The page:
Format

Send to

Choose Destination
Mindfulness (N Y). 2016;7(6):1289-1296. Epub 2016 Jul 8.

Mindfulness and Self-compassion as Unique and Common Predictors of Affect in the General Population.

Author information

1
Department of Health Psychology, University of Groningen, University Medical Center Groningen, Hanzeplein 1, De Brug FA12, Groningen, 9700 RB The Netherlands.
2
Department of Health Psychology, University of Groningen, University Medical Center Groningen, Hanzeplein 1, De Brug FA12, Groningen, 9700 RB The Netherlands ; Department of Psychology, Health and Technology, University of Twente, Enschede, The Netherlands.

Abstract

In contrast to the increased research interest in the benefits of mindfulness and self-compassion, relatively few studies have examined their unique and combined effects in predicting affect. This cross-sectional study examined the predictive value of mindfulness and self-compassion for depressive symptoms, negative affect, and positive affect in a large representative sample of community adults (N = 1736). The Five Facets of Mindfulness Questionnaire (FFMQ) was used as a measure of mindfulness and the Self-Compassion Scale (SCS) as a measure of self-compassion. Five FFMQ facets were explored: observe, describe, act with awareness, non-judgment, and non-reactivity. Two SCS facets were explored: its positive items (SCS Pos) and its negative items (SCS Neg). When simultaneously examining all seven facets of mindfulness and self-compassion, three of the five FFMQ facets and SCS Neg significantly predicted both depressive symptoms and negative affect, with SCS Neg and act with awareness being the strongest predictors. These findings suggest that a harsh attitude towards oneself and a lack of attention when acting have the greatest value in predicting the presence of psychological symptoms. With respect to positive affect, four of the five FFMQ facets (except non-judgment) were significant predictors, with no unique predictive value of the two SCS's facets, suggesting that mindfulness is a more important predictor of positive affect than self-compassion, as measured by the FFMQ and SCS.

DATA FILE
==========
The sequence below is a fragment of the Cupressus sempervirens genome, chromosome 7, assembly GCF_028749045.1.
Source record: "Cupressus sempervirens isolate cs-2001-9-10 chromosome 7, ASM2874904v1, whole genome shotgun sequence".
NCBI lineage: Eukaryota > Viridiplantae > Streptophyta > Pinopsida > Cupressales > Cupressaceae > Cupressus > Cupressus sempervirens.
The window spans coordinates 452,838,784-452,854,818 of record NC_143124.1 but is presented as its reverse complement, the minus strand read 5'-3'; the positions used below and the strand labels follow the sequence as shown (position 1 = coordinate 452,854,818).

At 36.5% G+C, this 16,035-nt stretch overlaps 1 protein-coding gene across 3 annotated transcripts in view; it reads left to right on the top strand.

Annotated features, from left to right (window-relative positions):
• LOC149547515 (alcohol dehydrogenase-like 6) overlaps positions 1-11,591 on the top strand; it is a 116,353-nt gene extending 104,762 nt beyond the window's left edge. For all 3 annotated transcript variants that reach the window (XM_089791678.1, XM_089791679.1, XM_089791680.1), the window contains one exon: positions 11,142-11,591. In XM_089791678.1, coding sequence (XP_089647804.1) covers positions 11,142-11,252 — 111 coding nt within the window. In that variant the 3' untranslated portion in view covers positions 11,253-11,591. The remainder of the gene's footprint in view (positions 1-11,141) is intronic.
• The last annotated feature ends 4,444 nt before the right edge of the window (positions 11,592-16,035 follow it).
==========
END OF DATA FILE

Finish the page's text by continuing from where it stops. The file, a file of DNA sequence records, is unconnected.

KEYWORDS:

Depressive symptoms; Mindfulness; Negative affect; Positive affect; Self-compassion

Conflict of interest statement

The authors declare that they have no conflict of interest. Ethical Statement This research was approved by the medical ethical committee of the University Medical Center of Groningen, The Netherlands. Informed consent was obtained from all individual participants included in the study.

Supplemental Content

Full text links

Icon for PubMed Central
Loading ...
Support Center